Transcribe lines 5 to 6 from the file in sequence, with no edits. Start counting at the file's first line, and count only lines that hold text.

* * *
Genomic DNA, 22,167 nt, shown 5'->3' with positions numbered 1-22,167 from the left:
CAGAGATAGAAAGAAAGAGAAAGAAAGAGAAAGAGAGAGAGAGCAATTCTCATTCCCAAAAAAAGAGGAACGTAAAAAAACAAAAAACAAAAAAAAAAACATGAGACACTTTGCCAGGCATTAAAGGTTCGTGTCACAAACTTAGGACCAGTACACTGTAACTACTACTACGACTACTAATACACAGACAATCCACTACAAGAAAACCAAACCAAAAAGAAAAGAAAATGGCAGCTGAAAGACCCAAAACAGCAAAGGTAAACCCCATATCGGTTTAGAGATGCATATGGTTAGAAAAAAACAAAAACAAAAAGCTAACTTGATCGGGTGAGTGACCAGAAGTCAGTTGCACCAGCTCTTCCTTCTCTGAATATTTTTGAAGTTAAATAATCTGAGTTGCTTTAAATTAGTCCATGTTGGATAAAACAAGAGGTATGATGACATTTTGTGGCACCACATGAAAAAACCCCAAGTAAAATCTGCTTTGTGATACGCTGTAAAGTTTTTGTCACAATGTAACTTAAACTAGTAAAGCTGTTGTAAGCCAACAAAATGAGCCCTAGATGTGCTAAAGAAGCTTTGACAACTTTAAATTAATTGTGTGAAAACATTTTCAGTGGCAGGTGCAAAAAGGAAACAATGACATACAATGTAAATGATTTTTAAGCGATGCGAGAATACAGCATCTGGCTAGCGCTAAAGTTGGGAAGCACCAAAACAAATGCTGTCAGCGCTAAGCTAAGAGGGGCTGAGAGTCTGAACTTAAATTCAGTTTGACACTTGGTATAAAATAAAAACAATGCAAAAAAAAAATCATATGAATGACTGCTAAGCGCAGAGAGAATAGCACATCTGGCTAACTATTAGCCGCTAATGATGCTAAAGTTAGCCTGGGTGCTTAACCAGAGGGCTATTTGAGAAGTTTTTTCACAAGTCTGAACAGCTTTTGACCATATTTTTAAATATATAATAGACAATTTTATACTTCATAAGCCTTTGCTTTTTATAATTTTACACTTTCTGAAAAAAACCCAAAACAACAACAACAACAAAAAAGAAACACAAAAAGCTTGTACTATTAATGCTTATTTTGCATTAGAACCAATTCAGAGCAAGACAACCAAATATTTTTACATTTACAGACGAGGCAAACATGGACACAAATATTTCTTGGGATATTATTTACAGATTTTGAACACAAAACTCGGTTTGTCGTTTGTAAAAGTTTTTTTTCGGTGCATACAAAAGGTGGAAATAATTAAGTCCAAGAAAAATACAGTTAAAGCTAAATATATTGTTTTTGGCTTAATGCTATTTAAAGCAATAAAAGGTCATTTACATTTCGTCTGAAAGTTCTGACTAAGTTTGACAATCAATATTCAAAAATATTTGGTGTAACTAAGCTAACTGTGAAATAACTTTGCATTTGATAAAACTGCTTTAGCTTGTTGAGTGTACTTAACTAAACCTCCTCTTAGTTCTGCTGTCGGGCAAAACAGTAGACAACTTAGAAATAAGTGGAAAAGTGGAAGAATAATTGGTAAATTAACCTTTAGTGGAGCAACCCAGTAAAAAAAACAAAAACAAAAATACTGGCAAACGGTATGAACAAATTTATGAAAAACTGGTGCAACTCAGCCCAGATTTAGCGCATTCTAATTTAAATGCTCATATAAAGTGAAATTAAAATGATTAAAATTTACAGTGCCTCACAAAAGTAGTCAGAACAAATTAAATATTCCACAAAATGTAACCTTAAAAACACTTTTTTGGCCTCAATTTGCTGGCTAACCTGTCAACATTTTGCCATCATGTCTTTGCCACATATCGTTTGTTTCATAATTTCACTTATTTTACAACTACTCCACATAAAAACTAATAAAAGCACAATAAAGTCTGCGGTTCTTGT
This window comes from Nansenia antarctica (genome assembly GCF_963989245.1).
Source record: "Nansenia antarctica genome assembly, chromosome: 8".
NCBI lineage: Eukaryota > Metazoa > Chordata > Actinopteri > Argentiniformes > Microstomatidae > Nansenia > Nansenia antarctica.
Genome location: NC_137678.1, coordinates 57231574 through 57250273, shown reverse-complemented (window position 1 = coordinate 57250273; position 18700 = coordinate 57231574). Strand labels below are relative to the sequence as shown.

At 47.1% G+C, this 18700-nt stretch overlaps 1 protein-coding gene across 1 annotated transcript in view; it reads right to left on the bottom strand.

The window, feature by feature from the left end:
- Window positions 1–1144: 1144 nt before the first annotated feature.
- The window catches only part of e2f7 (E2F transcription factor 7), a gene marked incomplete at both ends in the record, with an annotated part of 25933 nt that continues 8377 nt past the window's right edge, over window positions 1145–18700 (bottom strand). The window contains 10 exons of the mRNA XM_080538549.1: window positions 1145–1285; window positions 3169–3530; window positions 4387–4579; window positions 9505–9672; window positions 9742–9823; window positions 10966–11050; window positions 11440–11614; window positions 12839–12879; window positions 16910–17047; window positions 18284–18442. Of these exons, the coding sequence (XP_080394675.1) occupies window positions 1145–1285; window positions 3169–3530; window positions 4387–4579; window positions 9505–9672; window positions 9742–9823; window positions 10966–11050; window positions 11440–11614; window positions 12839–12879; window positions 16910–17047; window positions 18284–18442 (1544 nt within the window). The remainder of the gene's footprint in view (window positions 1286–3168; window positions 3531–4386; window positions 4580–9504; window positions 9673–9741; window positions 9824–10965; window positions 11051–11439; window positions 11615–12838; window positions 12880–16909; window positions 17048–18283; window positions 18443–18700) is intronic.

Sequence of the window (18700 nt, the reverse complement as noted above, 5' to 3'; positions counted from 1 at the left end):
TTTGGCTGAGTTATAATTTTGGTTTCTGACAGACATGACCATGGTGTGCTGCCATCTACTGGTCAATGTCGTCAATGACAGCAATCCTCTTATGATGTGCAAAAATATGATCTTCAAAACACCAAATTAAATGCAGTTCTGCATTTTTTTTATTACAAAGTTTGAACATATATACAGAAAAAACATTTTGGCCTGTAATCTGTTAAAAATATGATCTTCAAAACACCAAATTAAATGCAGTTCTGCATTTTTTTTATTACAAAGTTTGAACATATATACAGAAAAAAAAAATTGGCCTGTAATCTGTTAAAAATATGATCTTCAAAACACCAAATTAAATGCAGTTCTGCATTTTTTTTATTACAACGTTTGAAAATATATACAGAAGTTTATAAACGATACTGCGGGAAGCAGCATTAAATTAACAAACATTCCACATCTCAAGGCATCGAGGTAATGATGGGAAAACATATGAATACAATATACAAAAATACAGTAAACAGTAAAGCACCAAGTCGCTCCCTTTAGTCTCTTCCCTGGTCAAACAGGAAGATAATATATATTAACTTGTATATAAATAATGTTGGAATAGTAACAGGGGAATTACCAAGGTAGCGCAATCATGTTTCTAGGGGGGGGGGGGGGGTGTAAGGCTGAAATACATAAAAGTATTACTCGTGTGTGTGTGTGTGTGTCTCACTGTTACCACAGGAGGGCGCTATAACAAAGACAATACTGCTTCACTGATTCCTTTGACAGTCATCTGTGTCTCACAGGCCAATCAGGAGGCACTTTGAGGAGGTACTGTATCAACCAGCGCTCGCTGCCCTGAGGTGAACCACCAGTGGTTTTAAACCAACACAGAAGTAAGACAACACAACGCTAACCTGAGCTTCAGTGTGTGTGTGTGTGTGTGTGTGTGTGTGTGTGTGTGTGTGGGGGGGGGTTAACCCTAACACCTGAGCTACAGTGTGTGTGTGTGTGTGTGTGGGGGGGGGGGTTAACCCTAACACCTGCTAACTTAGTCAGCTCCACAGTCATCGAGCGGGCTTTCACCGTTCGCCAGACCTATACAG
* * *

NCBI lineage: Eukaryota > Metazoa > Chordata > Actinopteri > Argentiniformes > Microstomatidae > Nansenia > Nansenia antarctica.
Genome location: NC_137678.1, coordinates 57231574 through 57250273, shown reverse-complemented (window position 1 = coordinate 57250273; position 18700 = coordinate 57231574). Strand labels below are relative to the sequence as shown.